Thinking about doing a start-up? Congratulations, I applaud your ambition and drive. Just remember, you have now committed yourself to a future full of uncertainty and adventure. Even though I will be stepping you through some cautionary advice, (like my older brother always does to me before any launch – someone has to play devil’s advocate, right?), the focus of this article is to stay encouraged and focused. Just don’t make these simple mistakes. I’ll step you through them on a simple level so it is easy for you to understand and take in.
As much as I believe you are the exception to the rule, studies show that the vast majority of new businesses fail. It is possible to get a successful business venture the first time around but the chances are against it. Understanding why entrepreneurship efforts fall short could keep you from experiencing the same fate. Here is the list from my experience:
Trying to contend against the leaders
Most business men start off wanting to be the most successful in the entire industry. The big mistake made is competing with large companies within the same niche. Large companies possess a large resource pool and a solid client base permitting them to easily get rid of competition by offering lower prices, using superior advertising techniques etc. A brand new business with fewer resources ought to find creative methods to succeed in an industry. In other words, quit being a hero and go smaller sized. The more compact your niche, the more targeted your customers are. There is a saying which says “if everyone is your consumer, than no one is your customer.”
Trying to do almost everything
An entrepreneur that tries to handle many aspects of a business can become ineffective and therefore lead to failure. This over-generalization prevents you from concentrating on the accessible resources on providing exceptional services to clients. The inferior services provided repel clients. An entrepreneur should concentrate on supplying the best services on a particular niche, and should go for a niche that has the opportunity to cultivate and is currently underserviced. A little research will bring out a few untapped opportunities. Even most important, outsource whenever you can. The power of delegation can go a long way. You would be surprised what can be done just be simply empowering other people.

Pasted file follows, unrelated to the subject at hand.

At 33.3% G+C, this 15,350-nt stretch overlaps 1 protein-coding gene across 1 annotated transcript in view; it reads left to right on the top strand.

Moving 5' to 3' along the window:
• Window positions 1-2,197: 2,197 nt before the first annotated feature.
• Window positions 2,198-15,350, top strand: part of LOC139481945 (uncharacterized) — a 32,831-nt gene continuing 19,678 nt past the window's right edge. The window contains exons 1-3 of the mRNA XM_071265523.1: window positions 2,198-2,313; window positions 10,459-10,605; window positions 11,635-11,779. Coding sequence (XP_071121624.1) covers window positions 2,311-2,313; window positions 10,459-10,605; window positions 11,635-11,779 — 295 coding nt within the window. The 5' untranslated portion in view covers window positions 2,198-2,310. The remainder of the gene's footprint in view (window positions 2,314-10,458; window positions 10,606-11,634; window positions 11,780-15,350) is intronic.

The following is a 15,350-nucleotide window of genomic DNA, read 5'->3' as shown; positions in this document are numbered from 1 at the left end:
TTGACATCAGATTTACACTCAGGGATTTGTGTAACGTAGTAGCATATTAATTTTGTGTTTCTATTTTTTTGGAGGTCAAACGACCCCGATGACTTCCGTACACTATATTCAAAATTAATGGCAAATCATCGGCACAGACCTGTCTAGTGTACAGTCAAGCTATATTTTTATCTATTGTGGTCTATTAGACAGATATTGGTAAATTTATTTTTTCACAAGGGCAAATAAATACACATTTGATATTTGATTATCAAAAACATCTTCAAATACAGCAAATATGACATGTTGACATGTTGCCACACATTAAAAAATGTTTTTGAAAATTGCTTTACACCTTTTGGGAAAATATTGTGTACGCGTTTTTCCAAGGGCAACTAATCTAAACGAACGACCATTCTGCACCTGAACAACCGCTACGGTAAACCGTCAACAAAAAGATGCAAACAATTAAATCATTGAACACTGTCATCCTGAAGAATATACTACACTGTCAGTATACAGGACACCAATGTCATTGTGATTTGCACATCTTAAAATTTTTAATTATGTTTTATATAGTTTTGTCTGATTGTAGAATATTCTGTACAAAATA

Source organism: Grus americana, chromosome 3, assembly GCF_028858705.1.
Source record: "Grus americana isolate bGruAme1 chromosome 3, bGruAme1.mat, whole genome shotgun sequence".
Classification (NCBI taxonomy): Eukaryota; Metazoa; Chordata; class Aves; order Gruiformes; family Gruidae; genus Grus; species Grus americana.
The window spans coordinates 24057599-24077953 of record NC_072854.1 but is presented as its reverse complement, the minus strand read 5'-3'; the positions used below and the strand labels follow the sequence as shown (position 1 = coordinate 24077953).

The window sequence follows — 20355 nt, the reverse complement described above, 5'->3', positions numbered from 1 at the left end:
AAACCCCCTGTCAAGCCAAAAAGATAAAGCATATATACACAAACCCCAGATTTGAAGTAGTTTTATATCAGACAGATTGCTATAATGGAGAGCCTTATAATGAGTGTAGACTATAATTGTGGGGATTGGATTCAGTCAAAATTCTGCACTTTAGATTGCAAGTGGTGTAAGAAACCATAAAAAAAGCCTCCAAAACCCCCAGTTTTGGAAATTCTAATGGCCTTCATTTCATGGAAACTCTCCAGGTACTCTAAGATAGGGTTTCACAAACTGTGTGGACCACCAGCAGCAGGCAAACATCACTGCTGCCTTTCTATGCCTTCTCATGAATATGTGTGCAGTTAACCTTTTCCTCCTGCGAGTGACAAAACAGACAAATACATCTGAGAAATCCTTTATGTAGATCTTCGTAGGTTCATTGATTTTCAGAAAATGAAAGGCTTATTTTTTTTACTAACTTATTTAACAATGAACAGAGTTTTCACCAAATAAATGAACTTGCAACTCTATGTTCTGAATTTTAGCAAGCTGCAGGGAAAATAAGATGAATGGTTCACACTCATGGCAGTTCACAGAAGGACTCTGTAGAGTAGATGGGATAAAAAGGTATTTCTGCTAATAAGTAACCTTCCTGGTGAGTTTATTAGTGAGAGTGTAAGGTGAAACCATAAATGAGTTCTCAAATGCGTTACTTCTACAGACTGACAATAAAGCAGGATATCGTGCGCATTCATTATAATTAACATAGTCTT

Not having sufficient funds
This leads to a lot of failures. Undervaluing how much capital you will need to operate this company until it becomes profitable will most certainly spell doom for your business. This is because expenses previously overlooked occur at the most unexpected times. This will drain your business fund causing a failure. An excellent idea will not develop into huge profits without adequate funding.
Having an incompetent team
The team the founder goes into business with will determine whether or not the venture will succeed. Most entrepreneurs create an incompetent team or go into business with individuals for the wrong reasons. Running a company is very challenging and possessing a team that cracks under pressure will result in failure. You will need to select your team cautiously, not simply off their LinkedIn profile or resume. Everyone has to have a common vision and push to succeed.
Going into business for weak reasons
Many entrepreneurs go into business for flimsy reasons. For example, a young man can begin a software development company so that he can be the next billionaire without sufficient planning on how to achieve it. These weak reasons don’t stand the test of time causing a person to give up along the way.
Micromanaging the business
A business owner is supposed to simultaneously handle many aspects of the business. This enables you to lose sight of business goals. To avert this, you need to develop the ability of delegating duties to your team members. Micromanaging a business also creates animosity in the team as they believe their skills and input is not valued enough. Micromanagement has spelt doom for many businesses. Enable your employees and provide them possibilities to create within their positions. This assurance in your people will build an infectious and positive culture in the organization.
Re-read these words of advice over and over again. Once that is soaked it, I would recommend studying some other tales of caution in the start-up world. They were instrumental on the early success of my own start-up. Best of luck to everyone. If you feel I have missed some ideas, I would love to hear your thoughts in the comment section.
Tanner Mangum is a start-up rookie, snowboarder, proud father of 2 and marketing director at Kangarew, home of the coolest iphone wallet case on the planet.
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